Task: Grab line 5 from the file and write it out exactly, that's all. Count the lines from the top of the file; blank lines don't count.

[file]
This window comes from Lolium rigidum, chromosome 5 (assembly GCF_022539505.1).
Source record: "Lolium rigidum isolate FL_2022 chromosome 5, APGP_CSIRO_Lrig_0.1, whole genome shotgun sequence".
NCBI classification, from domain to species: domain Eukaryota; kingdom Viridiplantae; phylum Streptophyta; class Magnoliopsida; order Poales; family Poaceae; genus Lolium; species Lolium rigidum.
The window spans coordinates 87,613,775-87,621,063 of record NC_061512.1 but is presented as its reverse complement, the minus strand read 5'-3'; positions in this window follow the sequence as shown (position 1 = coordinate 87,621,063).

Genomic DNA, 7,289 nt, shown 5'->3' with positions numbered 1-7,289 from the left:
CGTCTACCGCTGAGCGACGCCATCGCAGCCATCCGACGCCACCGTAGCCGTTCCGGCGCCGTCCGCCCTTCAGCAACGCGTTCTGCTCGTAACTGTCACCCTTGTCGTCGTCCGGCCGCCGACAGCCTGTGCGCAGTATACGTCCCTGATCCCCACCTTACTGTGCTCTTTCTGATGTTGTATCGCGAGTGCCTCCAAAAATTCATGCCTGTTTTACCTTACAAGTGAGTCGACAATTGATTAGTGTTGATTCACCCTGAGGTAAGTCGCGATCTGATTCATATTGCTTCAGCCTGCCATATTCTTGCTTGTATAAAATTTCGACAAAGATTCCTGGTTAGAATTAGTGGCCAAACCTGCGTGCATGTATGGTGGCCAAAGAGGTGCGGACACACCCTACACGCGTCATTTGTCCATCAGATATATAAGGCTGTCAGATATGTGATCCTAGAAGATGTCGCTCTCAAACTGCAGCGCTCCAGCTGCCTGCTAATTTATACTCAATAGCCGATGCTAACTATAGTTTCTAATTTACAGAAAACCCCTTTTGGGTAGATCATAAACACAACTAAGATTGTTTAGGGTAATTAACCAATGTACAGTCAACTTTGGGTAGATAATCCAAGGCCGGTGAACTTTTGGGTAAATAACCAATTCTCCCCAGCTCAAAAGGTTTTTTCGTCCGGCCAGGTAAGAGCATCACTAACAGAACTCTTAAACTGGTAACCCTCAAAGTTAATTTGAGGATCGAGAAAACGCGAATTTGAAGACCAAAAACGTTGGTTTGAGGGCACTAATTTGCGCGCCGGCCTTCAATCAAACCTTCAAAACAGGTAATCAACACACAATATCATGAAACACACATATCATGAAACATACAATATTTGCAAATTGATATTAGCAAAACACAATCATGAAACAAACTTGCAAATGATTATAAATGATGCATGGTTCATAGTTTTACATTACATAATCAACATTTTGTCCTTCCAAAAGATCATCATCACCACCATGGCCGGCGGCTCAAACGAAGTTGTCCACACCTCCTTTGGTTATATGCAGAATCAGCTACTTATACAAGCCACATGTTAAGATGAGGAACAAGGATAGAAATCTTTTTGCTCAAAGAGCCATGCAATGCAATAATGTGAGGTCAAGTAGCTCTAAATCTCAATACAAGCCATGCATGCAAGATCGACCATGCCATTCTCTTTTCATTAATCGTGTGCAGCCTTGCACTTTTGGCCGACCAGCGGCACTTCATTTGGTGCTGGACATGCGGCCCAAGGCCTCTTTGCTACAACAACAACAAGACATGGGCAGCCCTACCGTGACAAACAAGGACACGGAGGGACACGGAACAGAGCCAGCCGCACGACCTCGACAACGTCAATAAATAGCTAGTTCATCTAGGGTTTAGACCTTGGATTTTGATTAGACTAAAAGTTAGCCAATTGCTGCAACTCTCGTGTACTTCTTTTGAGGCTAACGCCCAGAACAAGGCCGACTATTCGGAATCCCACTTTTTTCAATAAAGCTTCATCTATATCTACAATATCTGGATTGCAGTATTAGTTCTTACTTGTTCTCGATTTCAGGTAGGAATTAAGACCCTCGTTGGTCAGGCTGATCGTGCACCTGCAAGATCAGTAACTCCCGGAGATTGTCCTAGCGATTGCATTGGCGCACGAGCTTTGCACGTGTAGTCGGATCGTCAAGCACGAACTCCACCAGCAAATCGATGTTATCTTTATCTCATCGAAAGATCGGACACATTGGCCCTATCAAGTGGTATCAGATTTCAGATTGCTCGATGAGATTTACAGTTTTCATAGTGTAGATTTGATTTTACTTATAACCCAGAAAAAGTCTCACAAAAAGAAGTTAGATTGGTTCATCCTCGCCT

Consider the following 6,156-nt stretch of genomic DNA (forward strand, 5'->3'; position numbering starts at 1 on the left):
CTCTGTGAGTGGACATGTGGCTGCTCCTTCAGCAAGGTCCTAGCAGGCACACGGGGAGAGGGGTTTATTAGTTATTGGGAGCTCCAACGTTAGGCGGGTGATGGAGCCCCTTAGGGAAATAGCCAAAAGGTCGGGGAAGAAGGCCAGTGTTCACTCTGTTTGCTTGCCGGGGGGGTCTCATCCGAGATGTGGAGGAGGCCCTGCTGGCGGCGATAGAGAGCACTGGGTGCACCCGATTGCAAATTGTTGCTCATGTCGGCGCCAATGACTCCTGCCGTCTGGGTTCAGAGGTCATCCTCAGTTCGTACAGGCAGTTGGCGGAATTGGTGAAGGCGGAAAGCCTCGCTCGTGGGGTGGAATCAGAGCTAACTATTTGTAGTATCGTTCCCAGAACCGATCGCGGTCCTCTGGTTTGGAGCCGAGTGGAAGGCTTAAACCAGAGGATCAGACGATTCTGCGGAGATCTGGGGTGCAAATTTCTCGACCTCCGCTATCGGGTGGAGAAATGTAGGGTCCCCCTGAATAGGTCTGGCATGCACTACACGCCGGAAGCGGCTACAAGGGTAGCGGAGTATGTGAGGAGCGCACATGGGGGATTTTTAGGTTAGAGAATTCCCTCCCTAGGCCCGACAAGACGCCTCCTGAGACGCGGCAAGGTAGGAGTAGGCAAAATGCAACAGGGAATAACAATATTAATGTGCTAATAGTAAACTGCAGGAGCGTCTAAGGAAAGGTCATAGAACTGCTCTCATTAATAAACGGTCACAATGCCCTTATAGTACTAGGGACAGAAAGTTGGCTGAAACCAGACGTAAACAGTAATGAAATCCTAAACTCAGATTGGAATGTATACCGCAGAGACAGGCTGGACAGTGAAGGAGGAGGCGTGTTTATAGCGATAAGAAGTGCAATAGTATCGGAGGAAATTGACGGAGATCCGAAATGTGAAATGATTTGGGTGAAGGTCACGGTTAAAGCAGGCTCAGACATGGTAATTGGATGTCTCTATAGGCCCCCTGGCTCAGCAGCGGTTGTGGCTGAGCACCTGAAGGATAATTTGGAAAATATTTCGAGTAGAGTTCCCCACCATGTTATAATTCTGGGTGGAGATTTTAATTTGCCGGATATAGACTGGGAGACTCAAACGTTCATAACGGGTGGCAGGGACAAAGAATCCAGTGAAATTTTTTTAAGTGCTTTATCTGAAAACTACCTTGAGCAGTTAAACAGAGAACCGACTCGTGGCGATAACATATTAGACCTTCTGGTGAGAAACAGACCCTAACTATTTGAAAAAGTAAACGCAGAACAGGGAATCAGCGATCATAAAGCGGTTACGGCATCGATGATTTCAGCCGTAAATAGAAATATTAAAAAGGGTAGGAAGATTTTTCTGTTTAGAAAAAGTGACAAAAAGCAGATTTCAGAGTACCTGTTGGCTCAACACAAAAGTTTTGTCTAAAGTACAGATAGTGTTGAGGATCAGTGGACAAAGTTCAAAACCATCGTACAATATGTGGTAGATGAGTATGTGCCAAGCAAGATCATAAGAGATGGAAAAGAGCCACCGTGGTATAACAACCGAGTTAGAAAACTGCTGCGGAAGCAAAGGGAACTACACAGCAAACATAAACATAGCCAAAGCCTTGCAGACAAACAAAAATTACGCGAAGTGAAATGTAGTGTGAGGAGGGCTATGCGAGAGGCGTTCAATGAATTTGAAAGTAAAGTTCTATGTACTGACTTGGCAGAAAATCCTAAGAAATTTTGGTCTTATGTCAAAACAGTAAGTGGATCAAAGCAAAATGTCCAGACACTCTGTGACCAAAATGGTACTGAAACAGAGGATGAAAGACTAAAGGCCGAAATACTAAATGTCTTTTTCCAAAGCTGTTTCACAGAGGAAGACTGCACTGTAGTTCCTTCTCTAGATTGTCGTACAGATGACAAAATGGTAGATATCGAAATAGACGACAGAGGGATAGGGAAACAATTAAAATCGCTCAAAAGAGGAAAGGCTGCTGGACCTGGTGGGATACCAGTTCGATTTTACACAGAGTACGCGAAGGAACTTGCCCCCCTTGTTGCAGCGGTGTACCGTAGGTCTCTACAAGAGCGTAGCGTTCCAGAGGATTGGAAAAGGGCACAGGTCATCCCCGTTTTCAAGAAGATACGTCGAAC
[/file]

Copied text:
Genomic DNA, 7,289 nt, shown 5'->3' with positions numbered 1-7,289 from the left: